Finally we’d had enough and Jason suggested we get serious and try some softer presentations and we all swapped to soft plastic frogs. We used the new Squidgy Boof Frogs and the Zoom Horny Toads when we ran out of Boof Frogs. And unlike the surface presentation, Jason advised us to fish the frogs just a little slower and below the surface. No worries.

We did this for a few minutes and the follows and boils continued before the slightest of all pecks on the line indicated I’d had an enquiry. A nano-second later the enquiry turned into a beast of a barra that stuck its angry head and shoulders out of the water and shook them at me.

This was my dream fish and I was in for a fight.

To cut a long and exciting story short, we got the big barra boatside and Jason deftly landed it in the biggest of Environets. I could hardly believe its size as it was slid onto the Brag mat and came up at 116cm. Estimated at about 27kg, this barra was big.

Even though it was cold in the water (about 19ºC), I jumped in, swam the big fish around until she bit my fingers and watched her glide off along the bank. It was totally awesome.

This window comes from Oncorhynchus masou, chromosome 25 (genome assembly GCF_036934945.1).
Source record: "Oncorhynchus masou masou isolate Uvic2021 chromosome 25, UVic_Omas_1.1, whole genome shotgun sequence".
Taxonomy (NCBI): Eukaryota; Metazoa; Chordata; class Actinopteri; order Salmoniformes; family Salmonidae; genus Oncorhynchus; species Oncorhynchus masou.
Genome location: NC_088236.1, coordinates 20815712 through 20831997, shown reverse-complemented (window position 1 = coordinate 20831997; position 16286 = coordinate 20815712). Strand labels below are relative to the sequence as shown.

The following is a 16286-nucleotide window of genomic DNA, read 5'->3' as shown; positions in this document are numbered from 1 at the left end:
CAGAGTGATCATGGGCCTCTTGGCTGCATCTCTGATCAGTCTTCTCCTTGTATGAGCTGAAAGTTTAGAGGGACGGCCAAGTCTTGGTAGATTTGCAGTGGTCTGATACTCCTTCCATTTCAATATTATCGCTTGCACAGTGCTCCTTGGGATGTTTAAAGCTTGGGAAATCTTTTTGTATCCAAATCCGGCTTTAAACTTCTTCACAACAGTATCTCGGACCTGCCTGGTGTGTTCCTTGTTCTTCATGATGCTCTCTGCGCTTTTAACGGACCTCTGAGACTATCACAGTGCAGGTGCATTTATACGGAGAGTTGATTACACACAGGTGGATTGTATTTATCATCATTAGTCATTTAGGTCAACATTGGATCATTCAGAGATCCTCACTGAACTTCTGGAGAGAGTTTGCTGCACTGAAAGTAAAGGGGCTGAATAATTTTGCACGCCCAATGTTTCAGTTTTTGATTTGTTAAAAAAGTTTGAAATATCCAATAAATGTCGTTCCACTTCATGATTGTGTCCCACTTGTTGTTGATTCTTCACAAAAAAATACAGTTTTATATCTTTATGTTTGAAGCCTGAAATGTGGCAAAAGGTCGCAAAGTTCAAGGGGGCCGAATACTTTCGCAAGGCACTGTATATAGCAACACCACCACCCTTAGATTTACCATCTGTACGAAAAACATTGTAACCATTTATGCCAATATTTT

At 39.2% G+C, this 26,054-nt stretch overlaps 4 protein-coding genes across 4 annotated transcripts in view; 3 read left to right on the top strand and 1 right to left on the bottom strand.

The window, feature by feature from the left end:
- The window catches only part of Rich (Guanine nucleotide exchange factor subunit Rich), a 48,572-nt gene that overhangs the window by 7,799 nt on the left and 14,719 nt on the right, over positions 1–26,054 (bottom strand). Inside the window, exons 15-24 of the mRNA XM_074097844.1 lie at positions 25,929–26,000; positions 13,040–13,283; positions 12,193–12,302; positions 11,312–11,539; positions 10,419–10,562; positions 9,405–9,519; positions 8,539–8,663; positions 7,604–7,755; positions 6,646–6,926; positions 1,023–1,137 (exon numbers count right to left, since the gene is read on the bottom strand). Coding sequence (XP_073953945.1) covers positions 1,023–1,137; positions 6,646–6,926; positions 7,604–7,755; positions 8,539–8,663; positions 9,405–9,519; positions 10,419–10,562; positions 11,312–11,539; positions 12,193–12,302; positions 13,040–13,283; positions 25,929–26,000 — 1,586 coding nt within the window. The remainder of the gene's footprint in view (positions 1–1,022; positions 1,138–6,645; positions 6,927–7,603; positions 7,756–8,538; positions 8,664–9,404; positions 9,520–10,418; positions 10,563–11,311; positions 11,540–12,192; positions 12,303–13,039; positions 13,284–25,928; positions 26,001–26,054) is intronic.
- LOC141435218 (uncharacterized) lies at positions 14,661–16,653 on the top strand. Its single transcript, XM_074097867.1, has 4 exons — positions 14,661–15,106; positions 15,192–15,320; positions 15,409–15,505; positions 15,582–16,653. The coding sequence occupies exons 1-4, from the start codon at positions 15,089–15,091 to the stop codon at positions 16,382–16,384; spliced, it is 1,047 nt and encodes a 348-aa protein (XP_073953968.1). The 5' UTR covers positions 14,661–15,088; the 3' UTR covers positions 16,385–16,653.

Do it

I’d suggest to anyone to have a crack at the big barra game. It’s powerfully addictive for anglers and a great buzz. Jason knows his quarry and knows the two lakes he guides on. He will lead you to your goal whether it is to get that big barra or to learn about barra. Give Jason a call at Barra Madness and be prepared for the time of your life.



Barra Madness sports fishing is 100% flexible to meet your requirements, but will also tailor to the best times to be fishing.

Extended charters, week-long fishing and anything in between can be catered for.

In the cooler months charters generally start at midday and complete just after dark.

In the warmer months early morning charters or lunch, mid-morning or mid-afternoon. Charter times will depend on availability.

Night fishing and full moon trips can be catered for.

If you're unsure of when the best time to go is, please contact your guide.

All budgets can be catered for, with cheap comfortable options, motel style accommodation, fully self-contained units or 5-star accommodation.

Standard Charter

Package CostsDay 1Subsequent Days
1 person$400 pp$350 pp
2 persons$350 pp$300 pp
Adult/Child (under 12yrs)$500$300

All Inclusive Extended Packages

All-inclusive packages are available for 3 or 5 day bookings

Price per Person

3 Days

1 person$1,500 pp
2 persons$1,300 pp

5 Days

1 person$2,500 pp
2 persons$2,000 pp